So a commonwealth supported student pays significantly lower tuition. A commonwealth supported student undertaking the bachelor of commerce program would pay $10,596.

The university would need 29,633 domestic students enrolling in the bachelor of commerce program to match the revenue gained from international students – nearly 10,000 more students.

For commonwealth supported students, the domestic tuition fee has increased year-over-year at a considerably slower rate.

On average, domestic tuition fees have increased by 1.6 per cent every year from 2015 to 2019.

Looking only at the tuition fees for the bachelor of commerce from 2015 to 2019, domestic students saw an increase of $692 to their tuition, while international students saw a whopping $6,456 increase between those four years – a difference of 9.3 times.

University of Melbourne's bachelor of commerce tuition fee increase from 2015 to 2019.

UniMelb’s bachelor of commerce tuition for international students has increased by 9.3 times that of domestic tuition in a span of 4 years.

Student contribution amounts are capped by the government, unlike international tuition fees.

This means that international tuition fees will continue to soar unabated for as long as international students will keep flocking to the University of Melbourne.

Let’s look at how both domestic tuition fees and international tuition fees at the University of Melbourne stacked up against the Australia’s annual inflation rate.

Comparing the University of Melbourne's tuition to their domestic tuition and the Australian inflation rate from 2016 to 2019

Domestic tuition increases from UniMelb is slightly above the inflation rate. International student tuition is 3.5 times that of the inflation rate in the period from 2016 to 2019.

Using the current inflation rate for 2019 and, again, the bachelor of commerce tuition fees as a reference point, we can see domestic tuition increases has hovered slightly above the annual inflation rates on average.

Using the current inflation rate for 2019 and, again, the bachelor of commerce tuition fees as a reference point, we can see domestic tuition increases has hovered slightly above the annual inflation rates on average.

International tuition, however, has ballooned to 3.5 times that of the inflation rate from 2016 to 2019.

Tuition price increases for international students weren’t designed to keep up to pace with inflation, they were designed to accelerate the rate at which universities like the University of Melbourne could generate revenue.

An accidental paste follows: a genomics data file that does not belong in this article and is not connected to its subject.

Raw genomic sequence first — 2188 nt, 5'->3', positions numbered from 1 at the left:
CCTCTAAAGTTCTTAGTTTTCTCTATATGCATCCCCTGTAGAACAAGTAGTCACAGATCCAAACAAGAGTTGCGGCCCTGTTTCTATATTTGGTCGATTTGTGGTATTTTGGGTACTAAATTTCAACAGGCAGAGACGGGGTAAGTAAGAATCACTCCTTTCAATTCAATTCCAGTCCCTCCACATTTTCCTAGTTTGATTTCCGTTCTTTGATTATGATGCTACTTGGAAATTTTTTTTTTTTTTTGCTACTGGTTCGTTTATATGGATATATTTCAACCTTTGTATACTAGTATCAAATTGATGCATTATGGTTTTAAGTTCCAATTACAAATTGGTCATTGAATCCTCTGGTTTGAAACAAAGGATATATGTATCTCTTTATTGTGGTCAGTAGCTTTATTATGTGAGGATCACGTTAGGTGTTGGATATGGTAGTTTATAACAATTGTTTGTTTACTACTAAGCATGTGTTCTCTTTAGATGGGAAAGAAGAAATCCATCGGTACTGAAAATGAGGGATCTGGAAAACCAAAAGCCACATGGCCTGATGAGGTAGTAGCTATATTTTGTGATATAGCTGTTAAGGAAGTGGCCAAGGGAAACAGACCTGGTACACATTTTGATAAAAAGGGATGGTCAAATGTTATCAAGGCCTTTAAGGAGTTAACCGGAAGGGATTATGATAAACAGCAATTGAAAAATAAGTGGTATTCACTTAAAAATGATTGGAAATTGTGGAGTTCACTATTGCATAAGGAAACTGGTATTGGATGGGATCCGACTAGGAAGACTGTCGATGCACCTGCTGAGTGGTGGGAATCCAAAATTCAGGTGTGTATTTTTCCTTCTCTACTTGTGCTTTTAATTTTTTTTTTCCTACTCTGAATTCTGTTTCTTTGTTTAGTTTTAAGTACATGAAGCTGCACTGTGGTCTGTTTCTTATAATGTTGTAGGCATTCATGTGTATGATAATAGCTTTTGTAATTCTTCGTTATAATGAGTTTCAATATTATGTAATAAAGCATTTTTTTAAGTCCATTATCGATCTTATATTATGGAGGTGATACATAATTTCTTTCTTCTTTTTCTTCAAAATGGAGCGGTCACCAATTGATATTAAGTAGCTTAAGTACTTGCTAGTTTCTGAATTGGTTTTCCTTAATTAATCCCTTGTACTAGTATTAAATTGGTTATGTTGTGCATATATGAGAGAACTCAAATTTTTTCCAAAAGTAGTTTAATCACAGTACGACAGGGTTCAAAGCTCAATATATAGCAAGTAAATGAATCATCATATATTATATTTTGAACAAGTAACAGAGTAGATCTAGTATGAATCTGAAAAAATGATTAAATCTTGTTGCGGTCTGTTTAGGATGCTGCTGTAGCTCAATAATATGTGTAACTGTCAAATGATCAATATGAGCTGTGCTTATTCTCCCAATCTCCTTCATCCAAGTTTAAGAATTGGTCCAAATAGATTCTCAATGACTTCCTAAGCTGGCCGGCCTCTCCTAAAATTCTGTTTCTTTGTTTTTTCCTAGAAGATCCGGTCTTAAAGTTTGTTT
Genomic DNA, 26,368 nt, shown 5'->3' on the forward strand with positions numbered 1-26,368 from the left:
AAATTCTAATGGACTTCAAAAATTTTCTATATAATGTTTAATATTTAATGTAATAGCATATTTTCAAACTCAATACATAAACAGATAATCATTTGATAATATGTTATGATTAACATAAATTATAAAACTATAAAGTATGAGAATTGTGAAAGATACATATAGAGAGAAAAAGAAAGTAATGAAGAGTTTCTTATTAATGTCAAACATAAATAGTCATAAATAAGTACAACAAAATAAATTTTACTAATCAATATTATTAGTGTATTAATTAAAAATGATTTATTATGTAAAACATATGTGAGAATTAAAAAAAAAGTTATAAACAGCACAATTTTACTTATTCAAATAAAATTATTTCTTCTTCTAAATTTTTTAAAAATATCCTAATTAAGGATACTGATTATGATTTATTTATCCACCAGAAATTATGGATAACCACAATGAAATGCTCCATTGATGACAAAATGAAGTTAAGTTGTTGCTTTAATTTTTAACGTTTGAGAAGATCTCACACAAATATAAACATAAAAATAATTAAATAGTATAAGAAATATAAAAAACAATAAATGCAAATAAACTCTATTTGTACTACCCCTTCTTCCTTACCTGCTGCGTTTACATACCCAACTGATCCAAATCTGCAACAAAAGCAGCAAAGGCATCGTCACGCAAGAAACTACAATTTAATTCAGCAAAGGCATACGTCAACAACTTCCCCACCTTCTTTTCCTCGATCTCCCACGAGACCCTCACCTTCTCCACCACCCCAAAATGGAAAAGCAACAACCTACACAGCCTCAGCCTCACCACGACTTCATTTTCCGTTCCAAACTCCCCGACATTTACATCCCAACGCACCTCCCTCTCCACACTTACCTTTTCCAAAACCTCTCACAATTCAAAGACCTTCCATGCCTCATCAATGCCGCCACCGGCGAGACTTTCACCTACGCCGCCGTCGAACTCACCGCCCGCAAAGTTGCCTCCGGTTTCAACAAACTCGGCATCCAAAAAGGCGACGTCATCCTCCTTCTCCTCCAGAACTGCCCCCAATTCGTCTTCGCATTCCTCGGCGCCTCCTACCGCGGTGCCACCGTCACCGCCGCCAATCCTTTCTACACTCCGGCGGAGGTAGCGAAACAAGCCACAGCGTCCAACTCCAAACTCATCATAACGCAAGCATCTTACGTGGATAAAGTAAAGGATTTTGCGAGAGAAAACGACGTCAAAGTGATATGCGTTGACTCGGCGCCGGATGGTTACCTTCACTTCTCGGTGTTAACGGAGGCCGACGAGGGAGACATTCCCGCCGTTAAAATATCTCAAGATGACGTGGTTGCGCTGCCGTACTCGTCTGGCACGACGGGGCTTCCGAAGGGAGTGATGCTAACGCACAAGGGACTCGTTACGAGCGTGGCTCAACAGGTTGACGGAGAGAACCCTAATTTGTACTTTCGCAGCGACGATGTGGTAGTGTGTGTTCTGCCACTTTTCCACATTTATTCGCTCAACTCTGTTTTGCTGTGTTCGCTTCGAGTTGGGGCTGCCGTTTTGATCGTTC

Especially since the revenue generated from domestic students are only a fraction of what an international student can bring in.

In addition, it’s both prosperous for the school as well as the Australian economy given the purchasing power of the international students coming in.

Conclusion

With the current trends, the University of Melbourne, along with other Australian post-secondary institutions, will continue to enroll more and charge more to international students in the near future.

By our estimates, the University of Melbourne could see international student enrollments surpass domestic enrollments as early as 2020 if present trends are extrapolated to the next few years.

The combination of international enrollment increases and international tuition fee increases will only amplify the revenue generated from the international students in the coming years, and institutions like the University of Melbourne will continue to harvest from them.

While the United States currently leads the world in enrolling international university students, the uneasy political climate in the US under Donald Trump’s presidency could realize into more international student prospects for Australian schools.

At the University of Melbourne, doors are open.


Notes

This article was published by OneClass.  Read the original article here.  The 2018 Annual Report by the University of Melbourne reported their international student load for 2018 as 42.1%. However, their international load number for 2018 is reported as 24,166, while their total load is 52,745 for that year. This gave us 45.81%, which we rounded to 46%.  Previous years did not have this miscalculation.

The data was pulled from the University of Melbourne’s annual reports, which can be found their website:

2018 University of Melbourne Annual Report

2017 University of Melbourne Annual Report

2016 University of Melbourne Annual Report

2015 University of Melbourne Annual Report

2014 University of Melbourne Annual Report

Australian Government data for course enrollments